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Int J Tuberc Lung Dis. 2008 May;12(5):467-79.

Lung structure and function in COPD.

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University of British Columbia, McDonald Research Laboratories, St Paul's Hospital, Vancouver, British Columbia, Canada.


The pathogenesis of chronic obstructive pulmonary disease (COPD) is related to a chronic innate and adaptive inflammatory immune response to inhaled toxic particles and gases, primarily as a result of the tobacco smoking habit. This inflammatory immune process develops in the lungs of everyone that smokes, and there is an association between the extent and severity of this tissue response and the severity of airflow limitation present in the fraction of the smoking population that develops COPD. This infiltration of inflammatory immune cells into the lung tissue is inextricably linked to a tissue repair and remodeling process that enlarges the bronchial mucus glands, thickens the walls and narrows the lumen of conducting airways <2 mm in diameter. A multivariate analysis has shown that thickening of the walls of the small conducting airways and occlusion of their lumen by inflammatory exudates containing mucus explains more of the variance in the association between FEV1 decline and histology in COPD than the infiltration of the tissue by any inflammatory cell type. Emphysematous destruction of the gas exchanging tissue also contributes to the airflow limitation by reducing the elastic recoil pressure available to drive air out of the lung during forced expiration. This tissue destruction begins in the respiratory bronchioles in very close proximity to the small conducting airways that become the major site of obstruction in COPD. The mechanism(s) that allow small airways to thicken in such close proximity to lung tissue undergoing emphysematous destruction remain a puzzle that needs to be solved. As the accumulation of tissue responsible for thickening the small conducting airways is a very different pathological process from the emphysematous destruction of surrounding gas exchanging tissue, we need a better understanding of the pathogenesis of both processes and better methods of separating their relative contribution to airflow limitation in individuals to adequately prevent and treat COPD.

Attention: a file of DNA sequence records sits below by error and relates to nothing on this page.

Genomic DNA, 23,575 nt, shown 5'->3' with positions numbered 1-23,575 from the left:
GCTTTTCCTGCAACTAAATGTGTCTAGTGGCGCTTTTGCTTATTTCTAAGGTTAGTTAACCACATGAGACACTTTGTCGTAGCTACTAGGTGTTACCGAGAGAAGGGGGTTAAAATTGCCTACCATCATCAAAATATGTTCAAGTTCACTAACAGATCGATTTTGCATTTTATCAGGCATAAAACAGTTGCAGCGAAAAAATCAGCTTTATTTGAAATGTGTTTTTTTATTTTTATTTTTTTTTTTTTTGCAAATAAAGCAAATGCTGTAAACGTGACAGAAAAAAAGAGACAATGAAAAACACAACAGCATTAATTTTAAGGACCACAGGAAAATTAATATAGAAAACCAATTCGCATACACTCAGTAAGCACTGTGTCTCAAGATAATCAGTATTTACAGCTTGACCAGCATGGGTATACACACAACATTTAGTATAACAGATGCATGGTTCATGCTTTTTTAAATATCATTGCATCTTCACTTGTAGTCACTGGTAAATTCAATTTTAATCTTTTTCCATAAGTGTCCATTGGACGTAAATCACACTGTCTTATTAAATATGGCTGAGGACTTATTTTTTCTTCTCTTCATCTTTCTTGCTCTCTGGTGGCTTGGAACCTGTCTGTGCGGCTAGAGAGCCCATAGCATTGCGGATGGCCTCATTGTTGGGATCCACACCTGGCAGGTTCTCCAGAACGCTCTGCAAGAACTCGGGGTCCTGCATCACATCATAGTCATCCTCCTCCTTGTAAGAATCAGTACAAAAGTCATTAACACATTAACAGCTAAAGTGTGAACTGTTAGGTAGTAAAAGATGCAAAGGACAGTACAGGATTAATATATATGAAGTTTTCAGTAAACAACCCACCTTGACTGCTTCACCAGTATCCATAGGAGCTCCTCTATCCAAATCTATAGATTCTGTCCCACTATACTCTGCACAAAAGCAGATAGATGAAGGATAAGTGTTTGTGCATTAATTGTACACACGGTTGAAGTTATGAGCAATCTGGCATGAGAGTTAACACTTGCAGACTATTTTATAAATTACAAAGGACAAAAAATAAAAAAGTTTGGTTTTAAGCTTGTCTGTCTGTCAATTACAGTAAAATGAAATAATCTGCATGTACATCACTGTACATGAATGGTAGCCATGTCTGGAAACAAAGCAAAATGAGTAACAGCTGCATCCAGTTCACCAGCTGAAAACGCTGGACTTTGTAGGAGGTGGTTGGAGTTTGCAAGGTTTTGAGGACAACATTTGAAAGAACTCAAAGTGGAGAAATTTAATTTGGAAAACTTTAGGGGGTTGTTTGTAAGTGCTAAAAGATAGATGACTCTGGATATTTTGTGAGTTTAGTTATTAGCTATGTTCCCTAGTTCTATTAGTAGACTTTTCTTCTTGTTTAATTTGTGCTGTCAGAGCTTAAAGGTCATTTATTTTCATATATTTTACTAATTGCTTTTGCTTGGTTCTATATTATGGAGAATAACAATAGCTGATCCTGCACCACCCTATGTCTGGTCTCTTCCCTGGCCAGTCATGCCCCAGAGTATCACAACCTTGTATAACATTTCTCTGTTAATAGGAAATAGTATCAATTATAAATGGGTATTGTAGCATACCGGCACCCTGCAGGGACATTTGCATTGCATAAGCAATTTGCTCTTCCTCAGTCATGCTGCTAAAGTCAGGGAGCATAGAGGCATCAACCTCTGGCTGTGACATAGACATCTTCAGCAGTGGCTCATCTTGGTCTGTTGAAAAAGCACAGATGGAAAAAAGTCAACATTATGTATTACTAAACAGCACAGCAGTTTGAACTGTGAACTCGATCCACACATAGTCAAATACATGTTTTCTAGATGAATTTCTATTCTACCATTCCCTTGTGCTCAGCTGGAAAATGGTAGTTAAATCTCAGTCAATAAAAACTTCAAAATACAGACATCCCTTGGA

[Indexed for MEDLINE]

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